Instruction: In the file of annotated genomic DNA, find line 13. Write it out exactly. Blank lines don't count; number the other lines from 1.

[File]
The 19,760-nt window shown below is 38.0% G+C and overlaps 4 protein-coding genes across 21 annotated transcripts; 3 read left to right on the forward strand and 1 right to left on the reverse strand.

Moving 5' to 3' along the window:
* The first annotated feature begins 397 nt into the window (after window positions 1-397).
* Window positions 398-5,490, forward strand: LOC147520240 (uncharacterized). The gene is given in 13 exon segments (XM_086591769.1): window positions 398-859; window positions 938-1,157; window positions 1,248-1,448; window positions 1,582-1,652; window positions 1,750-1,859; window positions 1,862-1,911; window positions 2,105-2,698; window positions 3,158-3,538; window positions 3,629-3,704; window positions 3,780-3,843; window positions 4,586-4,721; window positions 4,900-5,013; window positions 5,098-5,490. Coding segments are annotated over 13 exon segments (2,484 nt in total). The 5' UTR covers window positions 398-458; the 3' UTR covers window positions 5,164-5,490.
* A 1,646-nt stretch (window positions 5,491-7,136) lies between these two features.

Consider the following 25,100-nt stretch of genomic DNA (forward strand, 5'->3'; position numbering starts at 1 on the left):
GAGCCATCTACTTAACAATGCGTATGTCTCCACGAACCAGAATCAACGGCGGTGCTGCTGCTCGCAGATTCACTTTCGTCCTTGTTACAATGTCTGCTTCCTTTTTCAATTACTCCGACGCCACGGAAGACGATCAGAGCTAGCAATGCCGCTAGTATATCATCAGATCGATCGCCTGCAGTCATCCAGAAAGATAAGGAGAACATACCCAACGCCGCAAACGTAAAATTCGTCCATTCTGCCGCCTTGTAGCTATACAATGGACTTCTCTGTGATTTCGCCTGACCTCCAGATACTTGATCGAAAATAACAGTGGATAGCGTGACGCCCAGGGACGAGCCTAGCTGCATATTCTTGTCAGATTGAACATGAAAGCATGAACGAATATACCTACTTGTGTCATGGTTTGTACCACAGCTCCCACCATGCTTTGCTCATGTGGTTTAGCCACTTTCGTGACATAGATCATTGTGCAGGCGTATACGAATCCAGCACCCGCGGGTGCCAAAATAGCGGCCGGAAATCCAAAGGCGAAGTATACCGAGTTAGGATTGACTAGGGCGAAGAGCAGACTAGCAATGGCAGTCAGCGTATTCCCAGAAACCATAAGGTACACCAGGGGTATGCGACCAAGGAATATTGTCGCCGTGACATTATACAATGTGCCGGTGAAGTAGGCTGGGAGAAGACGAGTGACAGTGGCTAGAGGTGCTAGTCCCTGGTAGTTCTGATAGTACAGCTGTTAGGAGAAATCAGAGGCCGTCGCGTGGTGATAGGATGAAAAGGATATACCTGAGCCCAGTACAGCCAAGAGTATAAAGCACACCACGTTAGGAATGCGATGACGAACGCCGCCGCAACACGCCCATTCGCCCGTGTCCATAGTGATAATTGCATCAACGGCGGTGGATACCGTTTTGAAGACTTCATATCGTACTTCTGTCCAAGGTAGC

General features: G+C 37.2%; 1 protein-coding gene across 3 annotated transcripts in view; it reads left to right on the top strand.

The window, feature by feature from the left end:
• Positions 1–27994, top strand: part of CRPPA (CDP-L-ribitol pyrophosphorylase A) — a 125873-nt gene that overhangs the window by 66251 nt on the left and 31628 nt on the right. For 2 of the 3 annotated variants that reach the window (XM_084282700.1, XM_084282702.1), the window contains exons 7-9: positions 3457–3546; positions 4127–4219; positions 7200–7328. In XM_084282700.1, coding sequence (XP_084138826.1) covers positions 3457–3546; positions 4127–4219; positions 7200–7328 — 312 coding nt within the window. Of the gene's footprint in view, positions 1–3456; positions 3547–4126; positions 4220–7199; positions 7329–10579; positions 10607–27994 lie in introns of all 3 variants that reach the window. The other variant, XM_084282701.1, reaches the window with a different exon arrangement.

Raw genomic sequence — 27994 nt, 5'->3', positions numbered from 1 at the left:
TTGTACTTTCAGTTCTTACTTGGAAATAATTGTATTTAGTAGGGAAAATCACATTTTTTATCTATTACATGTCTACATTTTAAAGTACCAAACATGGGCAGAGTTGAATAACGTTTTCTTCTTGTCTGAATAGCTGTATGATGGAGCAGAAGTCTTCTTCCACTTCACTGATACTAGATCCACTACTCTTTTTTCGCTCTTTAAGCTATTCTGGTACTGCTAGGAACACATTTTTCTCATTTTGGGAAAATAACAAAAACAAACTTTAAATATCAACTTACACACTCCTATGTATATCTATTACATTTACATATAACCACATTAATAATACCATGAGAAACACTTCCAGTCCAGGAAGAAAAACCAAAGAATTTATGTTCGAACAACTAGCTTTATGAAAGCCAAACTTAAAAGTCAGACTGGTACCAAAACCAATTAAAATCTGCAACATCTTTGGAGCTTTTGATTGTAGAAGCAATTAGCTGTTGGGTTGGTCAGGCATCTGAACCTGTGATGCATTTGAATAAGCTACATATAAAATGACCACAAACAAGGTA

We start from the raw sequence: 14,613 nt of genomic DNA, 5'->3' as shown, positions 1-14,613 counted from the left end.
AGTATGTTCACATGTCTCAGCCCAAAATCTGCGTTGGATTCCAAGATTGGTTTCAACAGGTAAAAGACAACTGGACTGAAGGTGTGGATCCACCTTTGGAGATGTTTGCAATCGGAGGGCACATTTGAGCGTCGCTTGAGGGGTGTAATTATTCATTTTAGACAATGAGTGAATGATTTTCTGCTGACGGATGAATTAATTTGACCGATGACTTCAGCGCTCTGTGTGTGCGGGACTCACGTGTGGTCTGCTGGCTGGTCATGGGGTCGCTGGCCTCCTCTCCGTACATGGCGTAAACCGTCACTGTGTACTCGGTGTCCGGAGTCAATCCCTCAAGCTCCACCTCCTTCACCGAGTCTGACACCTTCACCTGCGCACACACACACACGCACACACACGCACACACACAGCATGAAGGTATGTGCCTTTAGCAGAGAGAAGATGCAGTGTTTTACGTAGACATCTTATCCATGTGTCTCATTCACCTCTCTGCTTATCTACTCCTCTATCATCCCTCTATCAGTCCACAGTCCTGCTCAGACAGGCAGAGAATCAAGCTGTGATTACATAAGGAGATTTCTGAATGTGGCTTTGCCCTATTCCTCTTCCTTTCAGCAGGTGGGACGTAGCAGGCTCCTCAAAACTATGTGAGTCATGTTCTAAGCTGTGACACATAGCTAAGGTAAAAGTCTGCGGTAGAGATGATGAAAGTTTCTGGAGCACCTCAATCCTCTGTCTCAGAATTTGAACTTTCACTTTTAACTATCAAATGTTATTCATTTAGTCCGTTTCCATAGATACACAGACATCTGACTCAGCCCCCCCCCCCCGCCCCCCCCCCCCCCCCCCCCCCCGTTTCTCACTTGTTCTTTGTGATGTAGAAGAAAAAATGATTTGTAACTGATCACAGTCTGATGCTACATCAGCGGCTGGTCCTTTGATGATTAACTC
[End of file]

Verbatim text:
We start from the raw sequence: 14,613 nt of genomic DNA, 5'->3' as shown, positions 1-14,613 counted from the left end.